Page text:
1) In-app onboarding completions
The purpose of measuring in-app onboarding completions is to track the number of users who successfully finish the process specifically within your application or software. The best way to calculate that is through:
- Completion rate: Calculated by dividing the number of users who complete the onboarding process by the total number of users who started it, multiplied by 100. This percentage provides a clear measure of how many users are successfully onboarded and ready to use your product or service to its full potential.
- Time to completion: The average time it takes for users to go through the entire onboarding process. This metric helps evaluate the efficiency of its flow and can identify any areas where the process may be too lengthy or complex, leading to user frustration or abandonment.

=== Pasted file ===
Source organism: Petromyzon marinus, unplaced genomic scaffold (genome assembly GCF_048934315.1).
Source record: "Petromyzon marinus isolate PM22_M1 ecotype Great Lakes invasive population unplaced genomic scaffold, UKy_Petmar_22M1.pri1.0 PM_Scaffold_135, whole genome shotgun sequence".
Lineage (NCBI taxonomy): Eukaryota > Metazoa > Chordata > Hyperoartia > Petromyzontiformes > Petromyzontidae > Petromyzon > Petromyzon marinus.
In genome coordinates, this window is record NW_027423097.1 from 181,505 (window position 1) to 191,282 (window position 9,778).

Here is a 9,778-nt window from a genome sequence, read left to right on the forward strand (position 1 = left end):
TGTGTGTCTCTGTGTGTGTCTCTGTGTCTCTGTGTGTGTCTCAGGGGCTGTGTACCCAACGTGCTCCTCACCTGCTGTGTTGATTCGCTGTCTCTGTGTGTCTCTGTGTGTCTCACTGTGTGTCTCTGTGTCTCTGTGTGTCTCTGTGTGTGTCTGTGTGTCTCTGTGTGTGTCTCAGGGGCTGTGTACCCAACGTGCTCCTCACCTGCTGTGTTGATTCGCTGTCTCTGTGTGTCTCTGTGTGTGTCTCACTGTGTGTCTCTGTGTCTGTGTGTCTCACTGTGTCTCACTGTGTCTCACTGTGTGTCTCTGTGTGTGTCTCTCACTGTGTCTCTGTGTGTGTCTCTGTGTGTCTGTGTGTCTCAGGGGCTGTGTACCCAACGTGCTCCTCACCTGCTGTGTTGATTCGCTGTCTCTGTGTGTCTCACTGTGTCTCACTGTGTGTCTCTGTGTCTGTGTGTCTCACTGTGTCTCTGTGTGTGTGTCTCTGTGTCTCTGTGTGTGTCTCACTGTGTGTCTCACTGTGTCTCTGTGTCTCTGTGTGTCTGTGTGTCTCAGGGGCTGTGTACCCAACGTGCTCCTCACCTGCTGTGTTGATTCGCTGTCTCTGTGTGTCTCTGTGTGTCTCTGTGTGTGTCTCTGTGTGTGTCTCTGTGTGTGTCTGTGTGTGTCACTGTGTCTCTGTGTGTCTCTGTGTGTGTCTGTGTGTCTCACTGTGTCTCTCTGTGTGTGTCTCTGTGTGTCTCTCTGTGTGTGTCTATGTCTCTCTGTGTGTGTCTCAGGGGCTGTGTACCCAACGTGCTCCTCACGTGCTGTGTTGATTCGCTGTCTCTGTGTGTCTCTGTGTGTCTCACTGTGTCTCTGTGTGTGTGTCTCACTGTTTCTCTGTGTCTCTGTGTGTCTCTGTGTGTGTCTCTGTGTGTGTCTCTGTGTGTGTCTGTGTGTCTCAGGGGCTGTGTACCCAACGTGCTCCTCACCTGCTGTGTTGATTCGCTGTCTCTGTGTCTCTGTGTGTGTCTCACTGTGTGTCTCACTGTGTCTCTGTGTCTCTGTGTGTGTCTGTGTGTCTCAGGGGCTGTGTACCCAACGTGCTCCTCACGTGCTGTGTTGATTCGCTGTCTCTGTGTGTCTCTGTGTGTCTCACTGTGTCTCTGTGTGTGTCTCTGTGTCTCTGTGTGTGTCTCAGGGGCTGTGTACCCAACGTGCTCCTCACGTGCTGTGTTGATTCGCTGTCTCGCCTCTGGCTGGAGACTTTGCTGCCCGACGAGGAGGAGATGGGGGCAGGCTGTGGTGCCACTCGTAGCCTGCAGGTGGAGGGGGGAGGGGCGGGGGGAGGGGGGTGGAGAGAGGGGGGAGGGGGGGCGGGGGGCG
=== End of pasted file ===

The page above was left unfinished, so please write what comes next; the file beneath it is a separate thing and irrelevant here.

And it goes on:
In-app onboarding plays a crucial role in guiding users through the initial steps of implementing your product or service. It familiarizes them with key features, functionality, and benefits, which contributes to a positive user experience and increased adoption.
2) Product webinar registrants/attendees
This goal has the same purpose as that of general webinar registrations and attendance but with a specific focus on product webinars.
To determine the success of these types of events, consider following these metrics:
- Registrant count: The number of people who register for your webinars. This metric indicates the level of interest and engagement in your product. It also helps gauge the effectiveness of your webinar promotion and identify opportunities to increase registration numbers.